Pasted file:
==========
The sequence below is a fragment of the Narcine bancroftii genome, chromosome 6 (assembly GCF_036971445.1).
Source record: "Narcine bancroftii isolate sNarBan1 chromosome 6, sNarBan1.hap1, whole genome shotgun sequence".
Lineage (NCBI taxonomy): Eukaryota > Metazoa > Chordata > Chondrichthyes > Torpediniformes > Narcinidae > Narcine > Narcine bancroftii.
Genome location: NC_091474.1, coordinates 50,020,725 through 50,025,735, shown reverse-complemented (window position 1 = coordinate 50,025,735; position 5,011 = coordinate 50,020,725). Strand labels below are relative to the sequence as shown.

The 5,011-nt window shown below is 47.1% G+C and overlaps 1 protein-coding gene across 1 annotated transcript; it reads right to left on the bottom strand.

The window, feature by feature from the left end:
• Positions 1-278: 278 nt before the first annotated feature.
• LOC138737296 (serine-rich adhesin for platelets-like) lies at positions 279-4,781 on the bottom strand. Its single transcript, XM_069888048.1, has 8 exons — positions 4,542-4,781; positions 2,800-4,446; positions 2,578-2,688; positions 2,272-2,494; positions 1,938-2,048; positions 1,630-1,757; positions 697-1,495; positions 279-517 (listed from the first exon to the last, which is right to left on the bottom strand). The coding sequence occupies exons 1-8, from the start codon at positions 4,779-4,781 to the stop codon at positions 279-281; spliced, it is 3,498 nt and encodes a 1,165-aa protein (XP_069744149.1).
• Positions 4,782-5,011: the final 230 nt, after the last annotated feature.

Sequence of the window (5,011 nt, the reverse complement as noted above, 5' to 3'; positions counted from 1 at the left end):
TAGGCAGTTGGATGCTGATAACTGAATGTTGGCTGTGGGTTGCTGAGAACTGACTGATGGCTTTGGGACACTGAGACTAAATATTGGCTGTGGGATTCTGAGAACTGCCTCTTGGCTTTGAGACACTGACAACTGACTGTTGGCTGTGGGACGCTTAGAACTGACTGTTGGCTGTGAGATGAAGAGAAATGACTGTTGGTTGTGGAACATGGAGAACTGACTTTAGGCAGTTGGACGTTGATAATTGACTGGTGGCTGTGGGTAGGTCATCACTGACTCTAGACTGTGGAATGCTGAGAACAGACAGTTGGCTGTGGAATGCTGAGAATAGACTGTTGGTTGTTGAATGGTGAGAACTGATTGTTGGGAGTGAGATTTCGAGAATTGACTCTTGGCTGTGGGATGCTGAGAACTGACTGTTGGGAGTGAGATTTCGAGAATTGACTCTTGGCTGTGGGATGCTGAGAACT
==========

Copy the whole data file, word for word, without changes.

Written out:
The sequence below is a fragment of the Narcine bancroftii genome, chromosome 6 (assembly GCF_036971445.1).
Source record: "Narcine bancroftii isolate sNarBan1 chromosome 6, sNarBan1.hap1, whole genome shotgun sequence".
Lineage (NCBI taxonomy): Eukaryota > Metazoa > Chordata > Chondrichthyes > Torpediniformes > Narcinidae > Narcine > Narcine bancroftii.
Genome location: NC_091474.1, coordinates 50,020,725 through 50,025,735, shown reverse-complemented (window position 1 = coordinate 50,025,735; position 5,011 = coordinate 50,020,725). Strand labels below are relative to the sequence as shown.

The 5,011-nt window shown below is 47.1% G+C and overlaps 1 protein-coding gene across 1 annotated transcript; it reads right to left on the bottom strand.

The window, feature by feature from the left end:
• Positions 1-278: 278 nt before the first annotated feature.
• LOC138737296 (serine-rich adhesin for platelets-like) lies at positions 279-4,781 on the bottom strand. Its single transcript, XM_069888048.1, has 8 exons — positions 4,542-4,781; positions 2,800-4,446; positions 2,578-2,688; positions 2,272-2,494; positions 1,938-2,048; positions 1,630-1,757; positions 697-1,495; positions 279-517 (listed from the first exon to the last, which is right to left on the bottom strand). The coding sequence occupies exons 1-8, from the start codon at positions 4,779-4,781 to the stop codon at positions 279-281; spliced, it is 3,498 nt and encodes a 1,165-aa protein (XP_069744149.1).
• Positions 4,782-5,011: the final 230 nt, after the last annotated feature.

Sequence of the window (5,011 nt, the reverse complement as noted above, 5' to 3'; positions counted from 1 at the left end):
TAGGCAGTTGGATGCTGATAACTGAATGTTGGCTGTGGGTTGCTGAGAACTGACTGATGGCTTTGGGACACTGAGACTAAATATTGGCTGTGGGATTCTGAGAACTGCCTCTTGGCTTTGAGACACTGACAACTGACTGTTGGCTGTGGGACGCTTAGAACTGACTGTTGGCTGTGAGATGAAGAGAAATGACTGTTGGTTGTGGAACATGGAGAACTGACTTTAGGCAGTTGGACGTTGATAATTGACTGGTGGCTGTGGGTAGGTCATCACTGACTCTAGACTGTGGAATGCTGAGAACAGACAGTTGGCTGTGGAATGCTGAGAATAGACTGTTGGTTGTTGAATGGTGAGAACTGATTGTTGGGAGTGAGATTTCGAGAATTGACTCTTGGCTGTGGGATGCTGAGAACTGACTGTTGGGAGTGAGATTTCGAGAATTGACTCTTGGCTGTGGGATGCTGAGAACT